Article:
Cowslips, poppies and coneflowers all bloom in their own time
The cowslips (Primula veris) field is the first one to bloom in springtime. We have established this about 200 square meter field mainly by planting. Every year we bring new plants and plant them wherever there is still some space available. The flowers of cowslips have healing properties and suit for medicinal teas, but in recent years we have left some flowers unpicked to allow the seeds to spread naturally. After cowslips, it’s time for white and red clover, bird vetch and grasses to bloom and they all together give the field a beautiful delicate tone.
Between the chamomile plants, we have created a poppy field (Papaver) that took us years of work. First, we brought some plants from outside of Vändra, just off the road. We planted them at the edge of our field, and from the seeds we got in autumn we already made new wider sowings. Now we don’t have to make sowings anymore, the wind does it for us and the poppy field is really impressive. Together with chamomile, poppies create a striking and contrasting effect. Unfortunately, poppies clos their flower buds already at midday, as if saving their beauty. A poppy flower blooms only one or two days.
The meadow with coneflowers (Rudbeckia) and white and red oregano flowers is particularly charming. About 10-11 years ago, there were flower beds on this plot and next to it we grew oregano. When the oregano field started to rapidly overgrow, we made new beds and let the old plants grow freely. Some time later, we noticed that there were suddenly more coneflowers that made the plot colourful and cheerful. The wind had probably carried the seeds there, and today, the once overgrown herb bed has become a mysteriously beautiful flower meadow. Now I have finally identified the varieties of coneflowers in the meadow: Big Shine, Big Smile, Little Goldstar, Star of Life Smiley, Coldsturm.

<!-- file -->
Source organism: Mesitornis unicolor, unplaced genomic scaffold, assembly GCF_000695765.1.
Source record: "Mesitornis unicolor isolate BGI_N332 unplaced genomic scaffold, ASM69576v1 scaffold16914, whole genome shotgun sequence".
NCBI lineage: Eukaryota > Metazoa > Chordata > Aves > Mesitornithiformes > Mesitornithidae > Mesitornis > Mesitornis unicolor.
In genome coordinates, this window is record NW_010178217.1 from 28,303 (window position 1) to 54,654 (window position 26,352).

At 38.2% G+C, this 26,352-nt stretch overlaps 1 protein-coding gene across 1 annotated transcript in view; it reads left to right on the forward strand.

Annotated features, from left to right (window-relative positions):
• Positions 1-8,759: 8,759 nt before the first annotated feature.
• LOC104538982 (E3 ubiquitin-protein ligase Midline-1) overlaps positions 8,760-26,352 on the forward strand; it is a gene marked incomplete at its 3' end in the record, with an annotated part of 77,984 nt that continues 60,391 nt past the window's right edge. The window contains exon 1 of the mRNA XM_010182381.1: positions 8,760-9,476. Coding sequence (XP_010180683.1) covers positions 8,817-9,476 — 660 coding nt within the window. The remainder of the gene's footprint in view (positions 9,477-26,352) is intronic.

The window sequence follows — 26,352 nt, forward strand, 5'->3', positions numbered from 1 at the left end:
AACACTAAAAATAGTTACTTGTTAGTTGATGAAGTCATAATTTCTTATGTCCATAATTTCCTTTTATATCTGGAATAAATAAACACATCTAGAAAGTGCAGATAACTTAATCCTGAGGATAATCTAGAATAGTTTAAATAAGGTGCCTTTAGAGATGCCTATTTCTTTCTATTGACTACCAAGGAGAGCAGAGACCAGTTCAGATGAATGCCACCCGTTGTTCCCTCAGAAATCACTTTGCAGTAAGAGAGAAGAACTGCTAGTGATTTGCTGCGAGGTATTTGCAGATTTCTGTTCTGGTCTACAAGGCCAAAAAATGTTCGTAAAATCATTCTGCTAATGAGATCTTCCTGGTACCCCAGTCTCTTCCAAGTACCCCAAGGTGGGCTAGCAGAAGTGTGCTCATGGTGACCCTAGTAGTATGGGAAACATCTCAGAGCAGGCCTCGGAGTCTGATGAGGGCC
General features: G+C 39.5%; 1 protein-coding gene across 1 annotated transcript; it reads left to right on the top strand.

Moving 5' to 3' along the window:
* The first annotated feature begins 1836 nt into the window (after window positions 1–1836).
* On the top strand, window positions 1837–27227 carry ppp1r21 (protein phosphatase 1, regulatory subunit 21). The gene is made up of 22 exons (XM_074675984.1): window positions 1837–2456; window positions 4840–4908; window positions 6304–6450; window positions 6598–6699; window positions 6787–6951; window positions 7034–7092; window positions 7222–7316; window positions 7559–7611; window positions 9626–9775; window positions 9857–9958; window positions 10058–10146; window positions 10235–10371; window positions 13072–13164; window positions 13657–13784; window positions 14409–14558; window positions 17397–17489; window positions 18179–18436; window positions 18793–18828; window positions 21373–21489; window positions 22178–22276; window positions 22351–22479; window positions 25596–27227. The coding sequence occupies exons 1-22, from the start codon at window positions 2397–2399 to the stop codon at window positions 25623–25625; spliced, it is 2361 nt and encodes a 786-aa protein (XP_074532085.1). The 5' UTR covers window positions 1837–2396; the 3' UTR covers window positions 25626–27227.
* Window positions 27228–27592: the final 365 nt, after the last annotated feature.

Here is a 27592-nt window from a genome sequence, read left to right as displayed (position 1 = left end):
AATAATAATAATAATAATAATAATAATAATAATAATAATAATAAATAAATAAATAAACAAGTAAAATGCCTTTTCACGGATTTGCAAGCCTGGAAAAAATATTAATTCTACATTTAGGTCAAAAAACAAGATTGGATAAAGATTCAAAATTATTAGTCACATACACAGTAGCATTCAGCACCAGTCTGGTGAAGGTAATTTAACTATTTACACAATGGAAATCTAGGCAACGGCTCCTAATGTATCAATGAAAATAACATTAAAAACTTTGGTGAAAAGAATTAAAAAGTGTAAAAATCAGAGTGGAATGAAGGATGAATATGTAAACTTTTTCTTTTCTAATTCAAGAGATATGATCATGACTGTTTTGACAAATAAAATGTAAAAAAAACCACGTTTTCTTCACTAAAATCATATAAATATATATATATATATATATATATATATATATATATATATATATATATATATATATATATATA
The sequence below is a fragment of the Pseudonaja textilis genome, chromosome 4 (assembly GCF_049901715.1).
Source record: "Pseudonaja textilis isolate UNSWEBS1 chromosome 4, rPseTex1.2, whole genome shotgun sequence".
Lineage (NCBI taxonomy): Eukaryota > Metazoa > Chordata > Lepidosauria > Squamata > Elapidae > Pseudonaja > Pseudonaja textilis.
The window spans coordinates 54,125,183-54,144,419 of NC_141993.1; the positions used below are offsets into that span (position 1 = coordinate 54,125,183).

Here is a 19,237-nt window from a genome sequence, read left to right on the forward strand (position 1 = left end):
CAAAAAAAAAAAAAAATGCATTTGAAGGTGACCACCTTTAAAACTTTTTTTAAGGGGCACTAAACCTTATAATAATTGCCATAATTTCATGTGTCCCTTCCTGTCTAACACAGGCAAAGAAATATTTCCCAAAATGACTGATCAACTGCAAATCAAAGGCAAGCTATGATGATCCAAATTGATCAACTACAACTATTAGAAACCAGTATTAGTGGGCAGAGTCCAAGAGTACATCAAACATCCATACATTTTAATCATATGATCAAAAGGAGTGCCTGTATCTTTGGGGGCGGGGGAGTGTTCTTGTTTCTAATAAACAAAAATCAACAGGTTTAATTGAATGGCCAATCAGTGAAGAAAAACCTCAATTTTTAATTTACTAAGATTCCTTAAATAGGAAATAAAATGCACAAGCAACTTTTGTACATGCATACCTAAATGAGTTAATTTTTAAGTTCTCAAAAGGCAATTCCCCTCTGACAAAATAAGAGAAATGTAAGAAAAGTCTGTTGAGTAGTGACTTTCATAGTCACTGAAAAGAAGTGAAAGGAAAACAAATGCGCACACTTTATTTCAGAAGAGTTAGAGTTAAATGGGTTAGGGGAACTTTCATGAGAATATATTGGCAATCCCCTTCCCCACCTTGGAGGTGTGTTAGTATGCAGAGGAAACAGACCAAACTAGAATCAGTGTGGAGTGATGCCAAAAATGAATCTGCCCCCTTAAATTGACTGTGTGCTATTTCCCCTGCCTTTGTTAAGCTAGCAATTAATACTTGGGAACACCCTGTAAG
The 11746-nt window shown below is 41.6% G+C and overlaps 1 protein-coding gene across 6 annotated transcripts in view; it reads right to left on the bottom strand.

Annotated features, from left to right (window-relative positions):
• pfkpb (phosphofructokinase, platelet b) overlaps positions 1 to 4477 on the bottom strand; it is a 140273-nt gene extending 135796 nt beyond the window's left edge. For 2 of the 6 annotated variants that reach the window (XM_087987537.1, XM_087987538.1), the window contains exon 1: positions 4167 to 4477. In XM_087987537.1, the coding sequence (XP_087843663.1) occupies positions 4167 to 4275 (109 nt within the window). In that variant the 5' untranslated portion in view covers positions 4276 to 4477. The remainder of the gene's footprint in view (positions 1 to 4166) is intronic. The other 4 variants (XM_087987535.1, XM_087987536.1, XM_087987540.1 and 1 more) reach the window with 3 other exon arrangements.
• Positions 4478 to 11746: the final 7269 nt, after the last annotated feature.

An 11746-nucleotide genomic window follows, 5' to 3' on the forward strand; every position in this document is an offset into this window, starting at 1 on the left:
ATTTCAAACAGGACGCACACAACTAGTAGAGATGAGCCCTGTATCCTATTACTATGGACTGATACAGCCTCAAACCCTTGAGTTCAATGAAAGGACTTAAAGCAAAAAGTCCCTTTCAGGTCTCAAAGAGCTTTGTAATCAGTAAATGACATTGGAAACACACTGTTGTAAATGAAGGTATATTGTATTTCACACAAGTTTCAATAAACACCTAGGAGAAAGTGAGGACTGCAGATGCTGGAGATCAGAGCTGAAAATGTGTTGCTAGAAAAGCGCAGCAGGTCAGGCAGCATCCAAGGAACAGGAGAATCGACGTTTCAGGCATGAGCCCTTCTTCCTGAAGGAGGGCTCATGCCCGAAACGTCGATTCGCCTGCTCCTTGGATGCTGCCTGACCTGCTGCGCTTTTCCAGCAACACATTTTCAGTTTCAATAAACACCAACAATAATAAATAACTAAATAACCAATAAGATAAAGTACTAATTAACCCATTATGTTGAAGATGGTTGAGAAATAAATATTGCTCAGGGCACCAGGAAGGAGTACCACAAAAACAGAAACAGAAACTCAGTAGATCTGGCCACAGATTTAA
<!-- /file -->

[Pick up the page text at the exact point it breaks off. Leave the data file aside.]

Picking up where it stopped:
How to take care of a meadow?
How do we take care of our flower meadow? It is very simple. We just let the plants grow and bloom long. We mow in the autumn when the plants have finished flowering and dropped their seeds in the soil. We use a maintenance mower for that job, the mower chops clippings into a mass, which makes a good fertilizer for the field. From time to time, we have cleaned the meadows from unwanted plants because willow, alder and coniferous seeds also end up in the soil. Our goal is to give the meadow a nicer and more even look. We received the greatest recognition for our flower meadows from Virve Poom, the organizer and owner of Astellaria Garden Tours: „I see that your fields are just like Oudolf’s fields. It looks like he had come here to learn from you before he came up with his idea of natural planting“. Piet Oudolf is a well-known Dutch garden designer with a keen interest in plant ecology and biodiversity.
You are welcome to visit our flowering meadows!